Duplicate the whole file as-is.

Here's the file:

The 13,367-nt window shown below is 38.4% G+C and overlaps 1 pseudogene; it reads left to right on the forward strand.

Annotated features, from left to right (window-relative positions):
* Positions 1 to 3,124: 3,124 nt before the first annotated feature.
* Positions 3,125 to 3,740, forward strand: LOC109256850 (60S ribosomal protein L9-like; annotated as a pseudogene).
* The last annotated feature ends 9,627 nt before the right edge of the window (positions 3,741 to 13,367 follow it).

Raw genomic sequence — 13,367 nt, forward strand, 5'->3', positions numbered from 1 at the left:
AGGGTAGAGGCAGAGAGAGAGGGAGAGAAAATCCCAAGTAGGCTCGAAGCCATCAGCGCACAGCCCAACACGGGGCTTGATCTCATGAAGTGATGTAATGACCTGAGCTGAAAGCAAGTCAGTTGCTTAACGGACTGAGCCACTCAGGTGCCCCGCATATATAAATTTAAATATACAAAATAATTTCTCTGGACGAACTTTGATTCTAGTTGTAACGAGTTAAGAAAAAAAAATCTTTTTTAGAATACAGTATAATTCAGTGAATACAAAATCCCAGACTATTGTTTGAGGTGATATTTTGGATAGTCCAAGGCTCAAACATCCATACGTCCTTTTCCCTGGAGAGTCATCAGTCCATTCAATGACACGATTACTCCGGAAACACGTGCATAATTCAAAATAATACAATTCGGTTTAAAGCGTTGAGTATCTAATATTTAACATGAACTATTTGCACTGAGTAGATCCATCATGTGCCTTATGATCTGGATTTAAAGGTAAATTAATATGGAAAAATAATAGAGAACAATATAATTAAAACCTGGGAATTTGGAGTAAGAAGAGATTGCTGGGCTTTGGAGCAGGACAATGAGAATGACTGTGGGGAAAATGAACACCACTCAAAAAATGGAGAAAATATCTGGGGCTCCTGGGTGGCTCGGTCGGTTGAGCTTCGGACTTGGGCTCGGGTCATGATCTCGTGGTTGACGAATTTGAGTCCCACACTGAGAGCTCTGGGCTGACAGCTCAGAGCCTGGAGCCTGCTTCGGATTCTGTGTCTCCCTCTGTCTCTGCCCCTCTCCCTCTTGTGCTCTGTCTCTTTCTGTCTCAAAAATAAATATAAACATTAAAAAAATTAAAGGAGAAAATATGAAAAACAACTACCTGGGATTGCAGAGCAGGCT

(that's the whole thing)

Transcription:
The 13,367-nt window shown below is 38.4% G+C and overlaps 1 pseudogene; it reads left to right on the forward strand.

Annotated features, from left to right (window-relative positions):
* Positions 1 to 3,124: 3,124 nt before the first annotated feature.
* Positions 3,125 to 3,740, forward strand: LOC109256850 (60S ribosomal protein L9-like; annotated as a pseudogene).
* The last annotated feature ends 9,627 nt before the right edge of the window (positions 3,741 to 13,367 follow it).

Raw genomic sequence — 13,367 nt, forward strand, 5'->3', positions numbered from 1 at the left:
AGGGTAGAGGCAGAGAGAGAGGGAGAGAAAATCCCAAGTAGGCTCGAAGCCATCAGCGCACAGCCCAACACGGGGCTTGATCTCATGAAGTGATGTAATGACCTGAGCTGAAAGCAAGTCAGTTGCTTAACGGACTGAGCCACTCAGGTGCCCCGCATATATAAATTTAAATATACAAAATAATTTCTCTGGACGAACTTTGATTCTAGTTGTAACGAGTTAAGAAAAAAAAATCTTTTTTAGAATACAGTATAATTCAGTGAATACAAAATCCCAGACTATTGTTTGAGGTGATATTTTGGATAGTCCAAGGCTCAAACATCCATACGTCCTTTTCCCTGGAGAGTCATCAGTCCATTCAATGACACGATTACTCCGGAAACACGTGCATAATTCAAAATAATACAATTCGGTTTAAAGCGTTGAGTATCTAATATTTAACATGAACTATTTGCACTGAGTAGATCCATCATGTGCCTTATGATCTGGATTTAAAGGTAAATTAATATGGAAAAATAATAGAGAACAATATAATTAAAACCTGGGAATTTGGAGTAAGAAGAGATTGCTGGGCTTTGGAGCAGGACAATGAGAATGACTGTGGGGAAAATGAACACCACTCAAAAAATGGAGAAAATATCTGGGGCTCCTGGGTGGCTCGGTCGGTTGAGCTTCGGACTTGGGCTCGGGTCATGATCTCGTGGTTGACGAATTTGAGTCCCACACTGAGAGCTCTGGGCTGACAGCTCAGAGCCTGGAGCCTGCTTCGGATTCTGTGTCTCCCTCTGTCTCTGCCCCTCTCCCTCTTGTGCTCTGTCTCTTTCTGTCTCAAAAATAAATATAAACATTAAAAAAATTAAAGGAGAAAATATGAAAAACAACTACCTGGGATTGCAGAGCAGGCT